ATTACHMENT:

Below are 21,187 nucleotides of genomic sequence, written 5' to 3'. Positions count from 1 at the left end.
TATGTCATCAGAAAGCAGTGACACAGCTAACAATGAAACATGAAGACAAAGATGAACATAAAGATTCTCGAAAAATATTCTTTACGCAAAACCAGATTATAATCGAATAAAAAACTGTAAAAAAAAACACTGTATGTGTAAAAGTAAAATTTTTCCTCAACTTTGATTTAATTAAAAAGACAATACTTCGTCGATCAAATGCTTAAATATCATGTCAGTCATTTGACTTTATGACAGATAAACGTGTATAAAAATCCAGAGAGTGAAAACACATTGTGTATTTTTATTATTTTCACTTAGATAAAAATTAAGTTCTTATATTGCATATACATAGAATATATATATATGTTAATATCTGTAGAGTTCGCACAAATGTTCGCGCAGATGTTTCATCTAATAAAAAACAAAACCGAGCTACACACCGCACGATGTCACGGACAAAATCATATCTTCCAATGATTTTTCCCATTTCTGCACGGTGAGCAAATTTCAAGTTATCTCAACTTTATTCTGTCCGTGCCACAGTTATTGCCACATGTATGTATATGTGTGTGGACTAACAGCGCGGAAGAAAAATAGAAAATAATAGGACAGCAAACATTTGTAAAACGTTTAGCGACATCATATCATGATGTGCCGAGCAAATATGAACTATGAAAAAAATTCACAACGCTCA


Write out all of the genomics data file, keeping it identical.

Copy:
Below are 21,187 nucleotides of genomic sequence, written 5' to 3'. Positions count from 1 at the left end.
TATGTCATCAGAAAGCAGTGACACAGCTAACAATGAAACATGAAGACAAAGATGAACATAAAGATTCTCGAAAAATATTCTTTACGCAAAACCAGATTATAATCGAATAAAAAACTGTAAAAAAAAACACTGTATGTGTAAAAGTAAAATTTTTCCTCAACTTTGATTTAATTAAAAAGACAATACTTCGTCGATCAAATGCTTAAATATCATGTCAGTCATTTGACTTTATGACAGATAAACGTGTATAAAAATCCAGAGAGTGAAAACACATTGTGTATTTTTATTATTTTCACTTAGATAAAAATTAAGTTCTTATATTGCATATACATAGAATATATATATATGTTAATATCTGTAGAGTTCGCACAAATGTTCGCGCAGATGTTTCATCTAATAAAAAACAAAACCGAGCTACACACCGCACGATGTCACGGACAAAATCATATCTTCCAATGATTTTTCCCATTTCTGCACGGTGAGCAAATTTCAAGTTATCTCAACTTTATTCTGTCCGTGCCACAGTTATTGCCACATGTATGTATATGTGTGTGGACTAACAGCGCGGAAGAAAAATAGAAAATAATAGGACAGCAAACATTTGTAAAACGTTTAGCGACATCATATCATGATGTGCCGAGCAAATATGAACTATGAAAAAAATTCACAACGCTCA